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Conjunction Junction (That’s Our Function)

This week, I’ll be speaking at Smith College on the subject of conjunctions among different forms of oppression and how we activists in various movements might better get together in pursuit of shared aims. That reminds me that I’ve forgotten to post the videos of two recent lectures, either or both of which you might want to watch if you won’t happen to be in Massachusetts on Thursday night.

Talking about the intersections among different forms of oppression can be tricky, and not just because we’ve been schooled to think about things in isolation from each other. Oftentimes, seeing an intersection means seeing your own culpability in somebody else’s calamity or owning up to some form of unearned privilege you didn’t even realize you had. That can be uncomfortable. And so, for example, animal advocates may be very happy to think about the intersections among speciesism and social injustice insofar as this might make other people take speciesism more seriously but a little less enthusiastic about interrogating their own culpability or privilege. Similarly, social and environmental justice activists may be very glad to see animal advocates step up as allies in specific struggles but reluctant to challenge themselves to think carefully about their own responsibilities in relation to what feel to them to be the less urgent problems of nonhuman animals.

There’s a kind of tautological irony here, of course: Speciesism feels like a lesser problem because of speciesism. Similarly, to many men in many movements, sexism feels like a petty or beside-the-point problem… because of sexism. And etc.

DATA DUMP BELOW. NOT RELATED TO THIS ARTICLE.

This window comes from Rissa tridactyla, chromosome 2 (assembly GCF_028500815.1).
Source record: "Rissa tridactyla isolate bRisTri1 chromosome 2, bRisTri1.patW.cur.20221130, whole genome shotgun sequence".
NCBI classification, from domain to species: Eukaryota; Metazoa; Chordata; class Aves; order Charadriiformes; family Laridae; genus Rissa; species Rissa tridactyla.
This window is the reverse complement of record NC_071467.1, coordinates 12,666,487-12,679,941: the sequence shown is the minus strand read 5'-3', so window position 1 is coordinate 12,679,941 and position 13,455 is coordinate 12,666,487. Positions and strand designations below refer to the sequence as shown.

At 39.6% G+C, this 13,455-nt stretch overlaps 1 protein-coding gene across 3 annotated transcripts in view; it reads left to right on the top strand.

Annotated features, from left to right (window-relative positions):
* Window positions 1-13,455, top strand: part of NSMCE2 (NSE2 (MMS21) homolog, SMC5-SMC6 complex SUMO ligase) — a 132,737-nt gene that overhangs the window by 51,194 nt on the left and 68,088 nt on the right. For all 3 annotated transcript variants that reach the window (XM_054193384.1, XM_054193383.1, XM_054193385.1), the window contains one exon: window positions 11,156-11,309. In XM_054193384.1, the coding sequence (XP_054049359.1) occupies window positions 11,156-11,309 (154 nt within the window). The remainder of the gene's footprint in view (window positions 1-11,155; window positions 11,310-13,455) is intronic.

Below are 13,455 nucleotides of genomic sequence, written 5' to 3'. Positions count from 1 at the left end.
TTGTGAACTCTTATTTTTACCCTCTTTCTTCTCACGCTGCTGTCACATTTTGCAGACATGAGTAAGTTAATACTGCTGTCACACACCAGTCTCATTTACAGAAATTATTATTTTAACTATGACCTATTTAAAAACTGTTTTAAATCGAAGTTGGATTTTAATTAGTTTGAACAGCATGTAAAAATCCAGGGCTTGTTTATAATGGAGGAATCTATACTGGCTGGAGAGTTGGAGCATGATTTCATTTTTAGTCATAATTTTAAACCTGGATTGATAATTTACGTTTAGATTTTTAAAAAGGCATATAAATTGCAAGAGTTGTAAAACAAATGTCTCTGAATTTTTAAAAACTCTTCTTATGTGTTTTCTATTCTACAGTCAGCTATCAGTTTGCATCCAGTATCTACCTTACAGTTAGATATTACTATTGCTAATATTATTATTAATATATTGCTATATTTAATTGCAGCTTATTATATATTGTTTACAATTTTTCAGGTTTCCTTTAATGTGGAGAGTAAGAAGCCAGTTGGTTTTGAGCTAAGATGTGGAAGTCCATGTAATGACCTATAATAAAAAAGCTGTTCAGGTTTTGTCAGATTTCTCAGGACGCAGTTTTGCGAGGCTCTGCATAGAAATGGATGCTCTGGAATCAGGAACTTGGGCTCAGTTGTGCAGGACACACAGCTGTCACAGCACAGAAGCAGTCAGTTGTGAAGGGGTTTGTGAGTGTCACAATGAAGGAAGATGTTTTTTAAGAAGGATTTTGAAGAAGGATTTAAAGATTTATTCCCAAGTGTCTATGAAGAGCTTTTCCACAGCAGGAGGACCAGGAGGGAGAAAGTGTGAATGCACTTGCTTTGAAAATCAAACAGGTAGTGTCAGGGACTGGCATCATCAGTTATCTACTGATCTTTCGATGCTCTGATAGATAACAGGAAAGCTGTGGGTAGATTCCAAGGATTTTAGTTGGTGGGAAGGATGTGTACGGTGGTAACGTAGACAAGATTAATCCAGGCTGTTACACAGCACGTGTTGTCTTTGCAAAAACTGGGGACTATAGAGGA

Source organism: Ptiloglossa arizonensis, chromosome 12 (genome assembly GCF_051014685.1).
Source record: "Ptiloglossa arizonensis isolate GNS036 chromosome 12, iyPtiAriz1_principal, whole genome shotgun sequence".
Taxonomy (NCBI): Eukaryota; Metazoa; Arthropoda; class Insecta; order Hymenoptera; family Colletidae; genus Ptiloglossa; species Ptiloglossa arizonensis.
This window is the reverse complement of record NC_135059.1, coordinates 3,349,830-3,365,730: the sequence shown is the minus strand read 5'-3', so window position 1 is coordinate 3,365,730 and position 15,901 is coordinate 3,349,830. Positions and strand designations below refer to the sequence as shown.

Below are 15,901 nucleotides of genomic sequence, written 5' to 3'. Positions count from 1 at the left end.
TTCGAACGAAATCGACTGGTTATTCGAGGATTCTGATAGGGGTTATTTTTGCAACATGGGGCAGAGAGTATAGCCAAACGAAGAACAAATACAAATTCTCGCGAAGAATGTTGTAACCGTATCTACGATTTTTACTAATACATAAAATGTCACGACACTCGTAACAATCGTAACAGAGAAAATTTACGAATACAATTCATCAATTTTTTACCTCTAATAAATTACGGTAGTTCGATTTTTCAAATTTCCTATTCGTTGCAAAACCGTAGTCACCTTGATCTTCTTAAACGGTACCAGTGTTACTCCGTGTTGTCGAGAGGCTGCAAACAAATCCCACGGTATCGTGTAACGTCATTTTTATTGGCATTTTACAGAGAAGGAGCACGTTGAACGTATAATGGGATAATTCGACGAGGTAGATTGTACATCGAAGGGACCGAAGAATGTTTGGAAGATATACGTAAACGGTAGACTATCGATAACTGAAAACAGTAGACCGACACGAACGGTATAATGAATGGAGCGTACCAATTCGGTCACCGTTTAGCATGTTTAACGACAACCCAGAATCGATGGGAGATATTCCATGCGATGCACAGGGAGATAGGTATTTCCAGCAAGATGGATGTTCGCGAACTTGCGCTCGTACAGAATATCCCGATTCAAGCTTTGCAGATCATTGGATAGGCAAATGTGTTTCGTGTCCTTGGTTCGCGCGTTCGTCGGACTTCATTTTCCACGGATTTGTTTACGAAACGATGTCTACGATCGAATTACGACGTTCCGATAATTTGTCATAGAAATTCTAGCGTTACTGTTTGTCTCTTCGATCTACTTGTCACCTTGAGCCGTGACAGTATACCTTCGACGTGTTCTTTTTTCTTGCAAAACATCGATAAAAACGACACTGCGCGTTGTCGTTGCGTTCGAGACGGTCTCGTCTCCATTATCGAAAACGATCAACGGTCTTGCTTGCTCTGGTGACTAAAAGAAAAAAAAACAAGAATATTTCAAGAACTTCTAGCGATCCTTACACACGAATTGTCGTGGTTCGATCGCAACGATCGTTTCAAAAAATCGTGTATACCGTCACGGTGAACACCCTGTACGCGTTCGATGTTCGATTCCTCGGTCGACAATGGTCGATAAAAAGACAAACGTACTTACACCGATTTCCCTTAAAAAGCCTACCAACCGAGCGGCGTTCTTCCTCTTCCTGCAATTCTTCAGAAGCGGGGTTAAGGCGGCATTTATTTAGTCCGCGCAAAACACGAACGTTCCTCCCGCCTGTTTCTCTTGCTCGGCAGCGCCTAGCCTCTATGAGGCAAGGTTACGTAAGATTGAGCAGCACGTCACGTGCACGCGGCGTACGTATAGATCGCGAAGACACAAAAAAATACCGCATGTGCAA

And thus, rhetorically, it is often useful to lead people to see the intersection from wherever they are already standing and then invite them to widen the sphere of their concern. Hence, these two lectures, in which I make many of the same points but from different angles—because the audiences were very different.

First up, my keynote address to the “Human Rights Are Animal Rights” conference held in Guelph last October. The audience here was heavily weighted towards students and activists, with the preponderance being animal rights or liberation activists. All could be presumed to be interested in the question of intersections, since they made the effort to come to the conference, and most could be presumed to already be committed to the struggle against speciesism or at least not hostile to the idea of animal liberation. And so, my task was mostly to speak as an animal advocate to other animal advocates about how a working knowledge of intersectionality will improve our efficacy as animal advocates—knowing that, if audience members took my prescriptions seriously, this would lead them to also become more sincere and steadfast opponents of social and environmental injustice.

[By the way, I was rushing toward the end there and may not have been clear. What I meant about seeing human rights as a type of animal rights is this:  As they are currently framed, “human rights” are exclusionary: human rights = things you deserve by virtue of being human = things that may rightfully be withheld from nonhumans. But if we remember that humans are a subset of animals and see human rights as a subset of animal rights, then the concept becomes something like “things that are vital to this kind of animal” and therefore opens the door to much-needed discussions about the diversity of desires both within and across species.]